Why we need MMH day
Helping mothers, helping babies!
In many countries, as many as 1 in 5 new mothers experiences some type of perinatal mood and anxiety disorder (PMADs). These illnesses frequently go unnoticed and untreated, often with tragic and long-term consequences to both mother and child.
No one is immune!
Women of every culture, age, income level and race can develop perinatal mood and anxiety disorders. Symptoms can appear any time during pregnancy and the first 12 months after childbirth. There are effective and well-researched treatment options available to help women recover.
Illness is not a crime!
Women are sometimes considered to be criminals instead of patients needing treatment, in the case of infanticide. Through building awareness, it aims to prevent these tragedies and stands for just and scientifically based care.
No health without mental health!
Increasing awareness will drive social change with a goal toward improving the quality of care for women experiencing all types of PMADs, and reducing the stigma of maternal mental illness. We are encouraging mental health professionals, friends and relatives of new moms to ask her how she’s really feeling and encourage her to seek help.
MMH in global perspective
World Maternal Mental Health Day draws attention to essential health concerns for mothers and families. Life changes around pregnancy make women more vulnerable to mental illness. The negative cycle of poverty and mental illness impact on a woman’s ability to function and thrive. This may also directly affect her foetus or child, with long-lasting physical, cognitive and emotional outcomes. Mental health care provides the necessary support to empower women to identify resources and personal capabilities. This can enhance their resilience to difficult life circumstances and support them to nurture their children optimally. Caring for mothers is a positive intervention for long-term social development.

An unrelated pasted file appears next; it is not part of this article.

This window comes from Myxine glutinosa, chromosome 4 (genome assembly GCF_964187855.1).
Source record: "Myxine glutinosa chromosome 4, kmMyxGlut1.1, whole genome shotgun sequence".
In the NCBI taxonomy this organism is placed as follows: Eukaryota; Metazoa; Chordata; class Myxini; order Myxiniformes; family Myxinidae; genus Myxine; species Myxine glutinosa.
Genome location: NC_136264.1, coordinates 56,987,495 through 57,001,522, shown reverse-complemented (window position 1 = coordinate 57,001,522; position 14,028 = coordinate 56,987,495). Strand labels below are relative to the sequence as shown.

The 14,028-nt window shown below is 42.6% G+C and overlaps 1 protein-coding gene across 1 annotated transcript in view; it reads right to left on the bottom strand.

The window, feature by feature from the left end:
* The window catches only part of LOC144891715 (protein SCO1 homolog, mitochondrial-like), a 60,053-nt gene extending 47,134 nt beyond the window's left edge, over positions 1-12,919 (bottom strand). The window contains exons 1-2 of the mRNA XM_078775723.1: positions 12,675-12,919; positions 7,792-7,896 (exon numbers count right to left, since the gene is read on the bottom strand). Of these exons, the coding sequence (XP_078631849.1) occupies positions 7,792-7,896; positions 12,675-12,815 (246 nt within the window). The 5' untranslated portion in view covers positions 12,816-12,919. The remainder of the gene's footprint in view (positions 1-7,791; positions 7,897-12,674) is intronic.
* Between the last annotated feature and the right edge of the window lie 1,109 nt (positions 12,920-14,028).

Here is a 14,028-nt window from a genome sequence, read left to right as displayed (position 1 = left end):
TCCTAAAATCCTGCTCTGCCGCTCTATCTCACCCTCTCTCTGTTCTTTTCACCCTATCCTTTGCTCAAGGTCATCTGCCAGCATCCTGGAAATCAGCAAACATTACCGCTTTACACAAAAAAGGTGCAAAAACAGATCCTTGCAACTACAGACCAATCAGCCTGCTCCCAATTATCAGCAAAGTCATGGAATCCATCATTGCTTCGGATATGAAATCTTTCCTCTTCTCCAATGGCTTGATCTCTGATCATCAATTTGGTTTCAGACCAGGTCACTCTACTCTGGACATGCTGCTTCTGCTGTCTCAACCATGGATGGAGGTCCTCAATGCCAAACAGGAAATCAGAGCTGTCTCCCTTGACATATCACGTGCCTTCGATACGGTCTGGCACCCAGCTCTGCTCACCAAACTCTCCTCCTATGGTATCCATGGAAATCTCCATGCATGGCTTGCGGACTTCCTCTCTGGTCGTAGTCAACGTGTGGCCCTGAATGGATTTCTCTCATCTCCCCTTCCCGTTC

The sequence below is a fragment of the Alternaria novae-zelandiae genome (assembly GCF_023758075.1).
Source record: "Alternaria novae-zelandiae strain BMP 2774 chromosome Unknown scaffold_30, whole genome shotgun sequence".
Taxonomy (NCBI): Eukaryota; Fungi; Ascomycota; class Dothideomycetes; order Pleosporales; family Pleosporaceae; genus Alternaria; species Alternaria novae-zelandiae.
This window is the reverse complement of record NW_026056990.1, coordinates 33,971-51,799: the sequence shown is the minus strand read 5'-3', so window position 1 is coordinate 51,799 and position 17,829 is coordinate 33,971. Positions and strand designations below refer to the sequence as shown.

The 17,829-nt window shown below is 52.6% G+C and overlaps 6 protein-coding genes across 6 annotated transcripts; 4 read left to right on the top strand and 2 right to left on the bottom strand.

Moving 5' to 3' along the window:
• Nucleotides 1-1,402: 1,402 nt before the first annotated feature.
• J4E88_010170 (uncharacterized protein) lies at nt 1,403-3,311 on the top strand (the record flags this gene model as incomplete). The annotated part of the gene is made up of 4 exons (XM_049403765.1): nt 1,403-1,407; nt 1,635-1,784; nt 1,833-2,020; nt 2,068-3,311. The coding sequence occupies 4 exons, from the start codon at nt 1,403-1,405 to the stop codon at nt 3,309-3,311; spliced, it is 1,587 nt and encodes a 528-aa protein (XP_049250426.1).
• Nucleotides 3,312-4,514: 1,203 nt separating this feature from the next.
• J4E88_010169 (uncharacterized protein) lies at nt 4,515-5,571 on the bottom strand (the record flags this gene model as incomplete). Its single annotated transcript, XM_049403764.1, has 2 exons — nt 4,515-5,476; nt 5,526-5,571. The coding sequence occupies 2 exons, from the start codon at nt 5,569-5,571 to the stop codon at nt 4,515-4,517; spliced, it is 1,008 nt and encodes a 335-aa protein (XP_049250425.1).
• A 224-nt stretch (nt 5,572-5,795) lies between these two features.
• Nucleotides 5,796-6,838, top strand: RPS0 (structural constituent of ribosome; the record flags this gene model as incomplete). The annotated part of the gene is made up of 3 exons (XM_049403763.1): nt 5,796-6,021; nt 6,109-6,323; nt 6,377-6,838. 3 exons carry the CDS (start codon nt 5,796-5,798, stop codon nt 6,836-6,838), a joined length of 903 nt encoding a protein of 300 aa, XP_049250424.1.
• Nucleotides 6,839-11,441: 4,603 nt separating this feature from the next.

Worldwide, as many as 1 in 5 women experience some type of perinatal mood and anxiety disorder (PMAD). Statistics vary by country, but this is a worldwide concern. PMADs include postpartum depression, postpartum anxiety, postpartum obsessive compulsive disorder, postpartum bipolar, and postpartum psychosis.
Estimates are that 7 in 10 women hide or downplay their symptoms. Without understanding, support, and treatment these mental illnesses have a devastating impact on the women affected and on their partners and families.
Perinatal mood disorders affect the entire family. Many people don’t realize that about 1 in 10 dads develop depression during this time. An integrated approach to family mental health allows both parents to move beyond the postpartum period as a thriving family unit.
It is estimated that 20 – 25% of pregnancies end in miscarriage or stillbirth. In addition to grief, many of these women also experience postpartum depression. Giving birth to a premature child, or having a child spend extended time in a Neonatal Intensive Care Unit, can also take a toll on maternal mental health.